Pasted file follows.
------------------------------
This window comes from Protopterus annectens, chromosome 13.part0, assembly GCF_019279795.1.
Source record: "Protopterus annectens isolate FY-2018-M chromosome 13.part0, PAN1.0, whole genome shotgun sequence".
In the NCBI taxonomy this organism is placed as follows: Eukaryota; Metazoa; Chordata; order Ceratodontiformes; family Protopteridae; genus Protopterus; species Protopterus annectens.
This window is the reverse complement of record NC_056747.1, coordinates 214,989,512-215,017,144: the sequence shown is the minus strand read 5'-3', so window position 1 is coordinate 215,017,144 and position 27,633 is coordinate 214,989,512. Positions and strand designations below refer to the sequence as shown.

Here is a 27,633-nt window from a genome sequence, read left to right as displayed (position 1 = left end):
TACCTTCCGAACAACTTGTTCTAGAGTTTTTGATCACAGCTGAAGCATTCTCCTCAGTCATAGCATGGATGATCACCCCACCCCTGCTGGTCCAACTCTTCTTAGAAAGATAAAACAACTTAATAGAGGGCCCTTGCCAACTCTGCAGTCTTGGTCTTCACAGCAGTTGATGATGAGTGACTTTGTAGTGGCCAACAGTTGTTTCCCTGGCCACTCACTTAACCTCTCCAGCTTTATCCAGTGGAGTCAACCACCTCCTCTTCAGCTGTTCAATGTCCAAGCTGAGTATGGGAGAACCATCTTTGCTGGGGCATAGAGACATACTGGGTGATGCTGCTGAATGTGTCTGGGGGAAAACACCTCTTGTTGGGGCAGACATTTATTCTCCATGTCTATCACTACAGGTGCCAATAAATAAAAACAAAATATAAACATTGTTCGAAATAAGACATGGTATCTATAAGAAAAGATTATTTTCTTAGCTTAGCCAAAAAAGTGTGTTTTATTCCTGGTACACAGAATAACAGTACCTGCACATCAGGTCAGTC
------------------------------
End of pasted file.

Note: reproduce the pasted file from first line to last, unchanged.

This window comes from Protopterus annectens, chromosome 13.part0, assembly GCF_019279795.1.
Source record: "Protopterus annectens isolate FY-2018-M chromosome 13.part0, PAN1.0, whole genome shotgun sequence".
In the NCBI taxonomy this organism is placed as follows: Eukaryota; Metazoa; Chordata; order Ceratodontiformes; family Protopteridae; genus Protopterus; species Protopterus annectens.
This window is the reverse complement of record NC_056747.1, coordinates 214,989,512-215,017,144: the sequence shown is the minus strand read 5'-3', so window position 1 is coordinate 215,017,144 and position 27,633 is coordinate 214,989,512. Positions and strand designations below refer to the sequence as shown.

Here is a 27,633-nt window from a genome sequence, read left to right as displayed (position 1 = left end):
TACCTTCCGAACAACTTGTTCTAGAGTTTTTGATCACAGCTGAAGCATTCTCCTCAGTCATAGCATGGATGATCACCCCACCCCTGCTGGTCCAACTCTTCTTAGAAAGATAAAACAACTTAATAGAGGGCCCTTGCCAACTCTGCAGTCTTGGTCTTCACAGCAGTTGATGATGAGTGACTTTGTAGTGGCCAACAGTTGTTTCCCTGGCCACTCACTTAACCTCTCCAGCTTTATCCAGTGGAGTCAACCACCTCCTCTTCAGCTGTTCAATGTCCAAGCTGAGTATGGGAGAACCATCTTTGCTGGGGCATAGAGACATACTGGGTGATGCTGCTGAATGTGTCTGGGGGAAAACACCTCTTGTTGGGGCAGACATTTATTCTCCATGTCTATCACTACAGGTGCCAATAAATAAAAACAAAATATAAACATTGTTCGAAATAAGACATGGTATCTATAAGAAAAGATTATTTTCTTAGCTTAGCCAAAAAAGTGTGTTTTATTCCTGGTACACAGAATAACAGTACCTGCACATCAGGTCAGTC